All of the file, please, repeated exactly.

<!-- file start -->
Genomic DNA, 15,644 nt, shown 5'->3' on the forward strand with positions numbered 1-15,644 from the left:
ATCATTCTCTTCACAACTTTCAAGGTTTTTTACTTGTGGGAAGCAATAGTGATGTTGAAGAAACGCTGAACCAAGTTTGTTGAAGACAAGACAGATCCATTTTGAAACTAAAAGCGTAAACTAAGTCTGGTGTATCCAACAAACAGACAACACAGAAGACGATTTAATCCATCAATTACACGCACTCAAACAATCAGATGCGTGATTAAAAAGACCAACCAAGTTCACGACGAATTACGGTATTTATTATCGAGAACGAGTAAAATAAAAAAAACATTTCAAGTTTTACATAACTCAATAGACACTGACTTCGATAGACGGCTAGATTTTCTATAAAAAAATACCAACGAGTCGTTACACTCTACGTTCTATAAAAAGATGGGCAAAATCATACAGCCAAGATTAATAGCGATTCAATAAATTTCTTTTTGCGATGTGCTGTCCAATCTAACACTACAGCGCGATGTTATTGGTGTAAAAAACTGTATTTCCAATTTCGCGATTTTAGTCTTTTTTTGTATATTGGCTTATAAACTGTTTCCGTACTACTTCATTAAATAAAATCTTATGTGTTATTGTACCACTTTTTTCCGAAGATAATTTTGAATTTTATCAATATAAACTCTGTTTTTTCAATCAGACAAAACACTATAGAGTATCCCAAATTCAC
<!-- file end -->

Genomic DNA, 15,644 nt, shown 5'->3' on the forward strand with positions numbered 1-15,644 from the left:
ATCATTCTCTTCACAACTTTCAAGGTTTTTTACTTGTGGGAAGCAATAGTGATGTTGAAGAAACGCTGAACCAAGTTTGTTGAAGACAAGACAGATCCATTTTGAAACTAAAAGCGTAAACTAAGTCTGGTGTATCCAACAAACAGACAACACAGAAGACGATTTAATCCATCAATTACACGCACTCAAACAATCAGATGCGTGATTAAAAAGACCAACCAAGTTCACGACGAATTACGGTATTTATTATCGAGAACGAGTAAAATAAAAAAAACATTTCAAGTTTTACATAACTCAATAGACACTGACTTCGATAGACGGCTAGATTTTCTATAAAAAAATACCAACGAGTCGTTACACTCTACGTTCTATAAAAAGATGGGCAAAATCATACAGCCAAGATTAATAGCGATTCAATAAATTTCTTTTTGCGATGTGCTGTCCAATCTAACACTACAGCGCGATGTTATTGGTGTAAAAAACTGTATTTCCAATTTCGCGATTTTAGTCTTTTTTTGTATATTGGCTTATAAACTGTTTCCGTACTACTTCATTAAATAAAATCTTATGTGTTATTGTACCACTTTTTTCCGAAGATAATTTTGAATTTTATCAATATAAACTCTGTTTTTTCAATCAGACAAAACACTATAGAGTATCCCAAATTCAC